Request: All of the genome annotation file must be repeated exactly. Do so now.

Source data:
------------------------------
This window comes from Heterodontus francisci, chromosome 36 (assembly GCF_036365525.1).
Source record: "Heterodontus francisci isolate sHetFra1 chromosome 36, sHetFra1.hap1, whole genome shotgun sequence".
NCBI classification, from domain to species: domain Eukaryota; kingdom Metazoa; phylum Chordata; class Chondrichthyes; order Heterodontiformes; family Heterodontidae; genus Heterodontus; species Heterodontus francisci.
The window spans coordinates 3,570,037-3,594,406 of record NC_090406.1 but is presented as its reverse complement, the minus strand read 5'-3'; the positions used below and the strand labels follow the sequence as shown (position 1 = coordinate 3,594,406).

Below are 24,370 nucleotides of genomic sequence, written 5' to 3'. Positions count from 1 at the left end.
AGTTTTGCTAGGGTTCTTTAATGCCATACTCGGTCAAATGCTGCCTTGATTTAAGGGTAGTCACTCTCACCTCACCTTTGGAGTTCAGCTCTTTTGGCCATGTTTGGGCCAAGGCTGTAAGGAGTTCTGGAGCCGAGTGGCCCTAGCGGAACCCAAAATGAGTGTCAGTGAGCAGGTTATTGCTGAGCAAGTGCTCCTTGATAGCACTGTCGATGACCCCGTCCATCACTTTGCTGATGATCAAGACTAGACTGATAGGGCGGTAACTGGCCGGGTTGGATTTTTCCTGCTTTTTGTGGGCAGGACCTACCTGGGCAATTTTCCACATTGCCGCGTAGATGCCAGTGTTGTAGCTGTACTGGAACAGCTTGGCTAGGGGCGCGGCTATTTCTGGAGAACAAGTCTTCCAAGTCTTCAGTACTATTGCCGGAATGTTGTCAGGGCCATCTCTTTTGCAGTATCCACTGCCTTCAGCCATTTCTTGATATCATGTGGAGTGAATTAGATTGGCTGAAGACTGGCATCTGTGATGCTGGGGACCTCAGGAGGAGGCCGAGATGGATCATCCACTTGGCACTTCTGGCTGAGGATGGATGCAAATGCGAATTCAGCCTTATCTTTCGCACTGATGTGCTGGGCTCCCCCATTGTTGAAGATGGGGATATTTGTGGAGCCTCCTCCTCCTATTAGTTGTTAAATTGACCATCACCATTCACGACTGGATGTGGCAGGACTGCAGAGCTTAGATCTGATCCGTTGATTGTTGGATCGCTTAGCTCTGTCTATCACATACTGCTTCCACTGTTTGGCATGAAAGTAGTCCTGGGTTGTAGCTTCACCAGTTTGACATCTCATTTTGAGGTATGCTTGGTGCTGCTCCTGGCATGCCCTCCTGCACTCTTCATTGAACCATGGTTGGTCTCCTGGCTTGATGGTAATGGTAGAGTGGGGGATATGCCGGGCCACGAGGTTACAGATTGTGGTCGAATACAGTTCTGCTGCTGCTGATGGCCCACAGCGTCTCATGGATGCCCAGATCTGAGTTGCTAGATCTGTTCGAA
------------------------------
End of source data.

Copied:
This window comes from Heterodontus francisci, chromosome 36 (assembly GCF_036365525.1).
Source record: "Heterodontus francisci isolate sHetFra1 chromosome 36, sHetFra1.hap1, whole genome shotgun sequence".
NCBI classification, from domain to species: domain Eukaryota; kingdom Metazoa; phylum Chordata; class Chondrichthyes; order Heterodontiformes; family Heterodontidae; genus Heterodontus; species Heterodontus francisci.
The window spans coordinates 3,570,037-3,594,406 of record NC_090406.1 but is presented as its reverse complement, the minus strand read 5'-3'; the positions used below and the strand labels follow the sequence as shown (position 1 = coordinate 3,594,406).

Below are 24,370 nucleotides of genomic sequence, written 5' to 3'. Positions count from 1 at the left end.
AGTTTTGCTAGGGTTCTTTAATGCCATACTCGGTCAAATGCTGCCTTGATTTAAGGGTAGTCACTCTCACCTCACCTTTGGAGTTCAGCTCTTTTGGCCATGTTTGGGCCAAGGCTGTAAGGAGTTCTGGAGCCGAGTGGCCCTAGCGGAACCCAAAATGAGTGTCAGTGAGCAGGTTATTGCTGAGCAAGTGCTCCTTGATAGCACTGTCGATGACCCCGTCCATCACTTTGCTGATGATCAAGACTAGACTGATAGGGCGGTAACTGGCCGGGTTGGATTTTTCCTGCTTTTTGTGGGCAGGACCTACCTGGGCAATTTTCCACATTGCCGCGTAGATGCCAGTGTTGTAGCTGTACTGGAACAGCTTGGCTAGGGGCGCGGCTATTTCTGGAGAACAAGTCTTCCAAGTCTTCAGTACTATTGCCGGAATGTTGTCAGGGCCATCTCTTTTGCAGTATCCACTGCCTTCAGCCATTTCTTGATATCATGTGGAGTGAATTAGATTGGCTGAAGACTGGCATCTGTGATGCTGGGGACCTCAGGAGGAGGCCGAGATGGATCATCCACTTGGCACTTCTGGCTGAGGATGGATGCAAATGCGAATTCAGCCTTATCTTTCGCACTGATGTGCTGGGCTCCCCCATTGTTGAAGATGGGGATATTTGTGGAGCCTCCTCCTCCTATTAGTTGTTAAATTGACCATCACCATTCACGACTGGATGTGGCAGGACTGCAGAGCTTAGATCTGATCCGTTGATTGTTGGATCGCTTAGCTCTGTCTATCACATACTGCTTCCACTGTTTGGCATGAAAGTAGTCCTGGGTTGTAGCTTCACCAGTTTGACATCTCATTTTGAGGTATGCTTGGTGCTGCTCCTGGCATGCCCTCCTGCACTCTTCATTGAACCATGGTTGGTCTCCTGGCTTGATGGTAATGGTAGAGTGGGGGATATGCCGGGCCACGAGGTTACAGATTGTGGTCGAATACAGTTCTGCTGCTGCTGATGGCCCACAGCGTCTCATGGATGCCCAGATCTGAGTTGCTAGATCTGTTCGAA